EDIT: I reran the sagulator and found an error in my input (first sentence in italics is in error). The deflection is only 1/4". However, I believe the discussion of the dynamic nature of the loads and the behavior of the end points requiring a secure connection remain important considerations.
I just ran this through the Sagulator assuming 200lb total load and got a deflection of nearly 2". Statically, the wood can carry the load, but the problem is that your load is dynamic. Two or three kids could be jumping and shifting weight continuously. Your wood composite beam will probably not crack under their activities (you would need to use a waterproof type of glue to prevent its weakening as it gets soaked). The real problem is not vertical loads, but rather the fact that forces will come at many angles. As the beam sags under the weight it will have a tendency to bow and twist. Enough force in the right direction will cause the beam to rotate around its long access. This will result in the beam bouncing and rotating from the direct line across the pool perpendicular to the edges to something else. It is only a matter of time before it will shift one or both ends to the point it is not supported by the edge. There is great risk of someone getting hurt.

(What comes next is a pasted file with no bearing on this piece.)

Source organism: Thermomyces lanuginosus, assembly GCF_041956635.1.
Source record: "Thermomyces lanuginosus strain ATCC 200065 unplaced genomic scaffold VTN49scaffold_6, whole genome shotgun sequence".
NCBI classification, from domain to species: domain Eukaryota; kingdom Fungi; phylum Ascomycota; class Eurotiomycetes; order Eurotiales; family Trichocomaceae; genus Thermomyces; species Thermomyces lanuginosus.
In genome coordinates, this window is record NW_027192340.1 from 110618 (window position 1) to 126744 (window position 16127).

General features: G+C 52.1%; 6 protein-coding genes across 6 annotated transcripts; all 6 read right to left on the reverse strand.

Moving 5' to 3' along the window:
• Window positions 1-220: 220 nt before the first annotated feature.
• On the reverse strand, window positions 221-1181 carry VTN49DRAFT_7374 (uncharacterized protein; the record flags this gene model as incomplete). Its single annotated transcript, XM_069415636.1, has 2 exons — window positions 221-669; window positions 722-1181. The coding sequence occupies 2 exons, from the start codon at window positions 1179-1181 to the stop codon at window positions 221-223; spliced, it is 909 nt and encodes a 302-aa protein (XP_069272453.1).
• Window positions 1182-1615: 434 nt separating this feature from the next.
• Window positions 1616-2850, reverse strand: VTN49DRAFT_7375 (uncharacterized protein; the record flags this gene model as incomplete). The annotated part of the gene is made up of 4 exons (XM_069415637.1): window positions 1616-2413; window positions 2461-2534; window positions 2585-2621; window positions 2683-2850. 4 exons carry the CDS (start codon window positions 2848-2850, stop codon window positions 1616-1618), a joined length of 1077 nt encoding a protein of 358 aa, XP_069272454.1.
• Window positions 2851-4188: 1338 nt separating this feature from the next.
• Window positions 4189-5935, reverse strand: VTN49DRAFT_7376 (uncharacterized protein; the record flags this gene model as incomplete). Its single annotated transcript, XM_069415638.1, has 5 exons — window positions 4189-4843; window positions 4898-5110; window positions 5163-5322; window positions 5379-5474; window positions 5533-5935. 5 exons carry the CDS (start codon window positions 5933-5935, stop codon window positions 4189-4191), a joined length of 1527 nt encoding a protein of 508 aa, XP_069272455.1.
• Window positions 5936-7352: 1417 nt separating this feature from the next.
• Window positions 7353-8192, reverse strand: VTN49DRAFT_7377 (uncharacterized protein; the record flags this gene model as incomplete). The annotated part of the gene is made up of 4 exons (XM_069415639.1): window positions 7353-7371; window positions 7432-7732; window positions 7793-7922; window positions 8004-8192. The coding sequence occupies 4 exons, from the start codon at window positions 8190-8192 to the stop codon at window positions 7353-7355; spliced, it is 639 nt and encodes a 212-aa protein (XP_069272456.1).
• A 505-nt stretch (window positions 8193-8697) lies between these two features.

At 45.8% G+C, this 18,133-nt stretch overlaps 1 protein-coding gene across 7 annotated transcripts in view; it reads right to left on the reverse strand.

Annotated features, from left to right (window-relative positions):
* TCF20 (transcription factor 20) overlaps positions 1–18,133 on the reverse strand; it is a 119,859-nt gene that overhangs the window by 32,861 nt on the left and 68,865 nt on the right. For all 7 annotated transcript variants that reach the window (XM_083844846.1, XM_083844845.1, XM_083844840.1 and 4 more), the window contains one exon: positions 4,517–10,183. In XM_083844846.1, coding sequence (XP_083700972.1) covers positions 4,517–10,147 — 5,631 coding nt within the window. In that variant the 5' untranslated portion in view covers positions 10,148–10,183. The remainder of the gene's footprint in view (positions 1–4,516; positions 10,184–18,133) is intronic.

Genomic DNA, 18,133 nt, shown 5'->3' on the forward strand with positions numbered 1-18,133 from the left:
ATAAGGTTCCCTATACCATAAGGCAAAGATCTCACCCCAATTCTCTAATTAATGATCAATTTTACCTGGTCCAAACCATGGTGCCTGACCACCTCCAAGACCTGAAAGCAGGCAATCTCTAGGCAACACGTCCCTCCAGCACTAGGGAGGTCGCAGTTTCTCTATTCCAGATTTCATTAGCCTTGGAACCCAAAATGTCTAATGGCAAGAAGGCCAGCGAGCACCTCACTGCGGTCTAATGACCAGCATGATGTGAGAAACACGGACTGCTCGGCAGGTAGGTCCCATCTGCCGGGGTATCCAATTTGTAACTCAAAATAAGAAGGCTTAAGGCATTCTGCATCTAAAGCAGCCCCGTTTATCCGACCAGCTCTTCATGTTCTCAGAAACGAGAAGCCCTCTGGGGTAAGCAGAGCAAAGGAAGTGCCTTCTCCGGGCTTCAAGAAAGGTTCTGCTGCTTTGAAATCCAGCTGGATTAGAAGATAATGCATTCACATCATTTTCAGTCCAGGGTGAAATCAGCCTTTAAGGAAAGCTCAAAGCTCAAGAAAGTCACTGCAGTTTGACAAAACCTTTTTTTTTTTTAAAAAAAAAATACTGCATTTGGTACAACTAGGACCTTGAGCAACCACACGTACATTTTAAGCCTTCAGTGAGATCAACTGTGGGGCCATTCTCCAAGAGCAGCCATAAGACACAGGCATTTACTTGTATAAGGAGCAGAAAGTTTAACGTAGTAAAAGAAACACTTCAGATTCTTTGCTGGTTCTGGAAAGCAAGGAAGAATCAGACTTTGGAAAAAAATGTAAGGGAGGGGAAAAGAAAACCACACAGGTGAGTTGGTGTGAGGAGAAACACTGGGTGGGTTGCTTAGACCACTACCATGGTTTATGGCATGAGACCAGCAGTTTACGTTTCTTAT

One solution to that is to properly secure the edges to the edge of the pool so that they cannot shift.
I would also consider that someone falling near the edge may land on the pool edge rather than the water. Cracked heads are no fun. I would make certain that at least the edges of the pool are properly padded and that the kids are wearing helmets.